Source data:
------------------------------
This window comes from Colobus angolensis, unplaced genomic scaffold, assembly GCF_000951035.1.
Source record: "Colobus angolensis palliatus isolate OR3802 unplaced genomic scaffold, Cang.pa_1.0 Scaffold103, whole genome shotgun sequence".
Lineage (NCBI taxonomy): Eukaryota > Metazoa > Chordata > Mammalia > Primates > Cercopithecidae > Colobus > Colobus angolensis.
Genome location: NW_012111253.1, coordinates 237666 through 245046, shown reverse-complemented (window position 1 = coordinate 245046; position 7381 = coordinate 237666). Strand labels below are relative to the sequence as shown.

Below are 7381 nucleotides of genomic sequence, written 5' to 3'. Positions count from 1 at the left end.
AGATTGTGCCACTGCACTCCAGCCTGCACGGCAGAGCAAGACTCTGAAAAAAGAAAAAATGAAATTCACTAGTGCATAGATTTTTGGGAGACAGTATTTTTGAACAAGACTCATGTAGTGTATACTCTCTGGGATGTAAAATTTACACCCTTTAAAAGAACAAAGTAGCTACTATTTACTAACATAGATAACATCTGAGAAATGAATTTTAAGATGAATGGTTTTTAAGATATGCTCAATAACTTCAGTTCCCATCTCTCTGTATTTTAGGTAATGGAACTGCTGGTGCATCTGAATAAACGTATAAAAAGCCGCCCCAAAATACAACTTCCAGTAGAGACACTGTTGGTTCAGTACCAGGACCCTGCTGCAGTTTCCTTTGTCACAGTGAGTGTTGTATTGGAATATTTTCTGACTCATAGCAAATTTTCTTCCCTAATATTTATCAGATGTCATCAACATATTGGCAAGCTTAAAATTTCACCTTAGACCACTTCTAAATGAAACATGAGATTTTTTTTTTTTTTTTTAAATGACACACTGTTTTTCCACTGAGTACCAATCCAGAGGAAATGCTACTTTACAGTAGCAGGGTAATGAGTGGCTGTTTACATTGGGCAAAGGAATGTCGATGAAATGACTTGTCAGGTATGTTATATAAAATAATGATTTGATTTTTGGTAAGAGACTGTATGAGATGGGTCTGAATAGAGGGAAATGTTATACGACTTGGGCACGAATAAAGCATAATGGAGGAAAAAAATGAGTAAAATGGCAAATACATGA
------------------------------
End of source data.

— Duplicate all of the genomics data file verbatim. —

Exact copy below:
This window comes from Colobus angolensis, unplaced genomic scaffold, assembly GCF_000951035.1.
Source record: "Colobus angolensis palliatus isolate OR3802 unplaced genomic scaffold, Cang.pa_1.0 Scaffold103, whole genome shotgun sequence".
Lineage (NCBI taxonomy): Eukaryota > Metazoa > Chordata > Mammalia > Primates > Cercopithecidae > Colobus > Colobus angolensis.
Genome location: NW_012111253.1, coordinates 237666 through 245046, shown reverse-complemented (window position 1 = coordinate 245046; position 7381 = coordinate 237666). Strand labels below are relative to the sequence as shown.

Below are 7381 nucleotides of genomic sequence, written 5' to 3'. Positions count from 1 at the left end.
AGATTGTGCCACTGCACTCCAGCCTGCACGGCAGAGCAAGACTCTGAAAAAAGAAAAAATGAAATTCACTAGTGCATAGATTTTTGGGAGACAGTATTTTTGAACAAGACTCATGTAGTGTATACTCTCTGGGATGTAAAATTTACACCCTTTAAAAGAACAAAGTAGCTACTATTTACTAACATAGATAACATCTGAGAAATGAATTTTAAGATGAATGGTTTTTAAGATATGCTCAATAACTTCAGTTCCCATCTCTCTGTATTTTAGGTAATGGAACTGCTGGTGCATCTGAATAAACGTATAAAAAGCCGCCCCAAAATACAACTTCCAGTAGAGACACTGTTGGTTCAGTACCAGGACCCTGCTGCAGTTTCCTTTGTCACAGTGAGTGTTGTATTGGAATATTTTCTGACTCATAGCAAATTTTCTTCCCTAATATTTATCAGATGTCATCAACATATTGGCAAGCTTAAAATTTCACCTTAGACCACTTCTAAATGAAACATGAGATTTTTTTTTTTTTTTTTAAATGACACACTGTTTTTCCACTGAGTACCAATCCAGAGGAAATGCTACTTTACAGTAGCAGGGTAATGAGTGGCTGTTTACATTGGGCAAAGGAATGTCGATGAAATGACTTGTCAGGTATGTTATATAAAATAATGATTTGATTTTTGGTAAGAGACTGTATGAGATGGGTCTGAATAGAGGGAAATGTTATACGACTTGGGCACGAATAAAGCATAATGGAGGAAAAAAATGAGTAAAATGGCAAATACATGA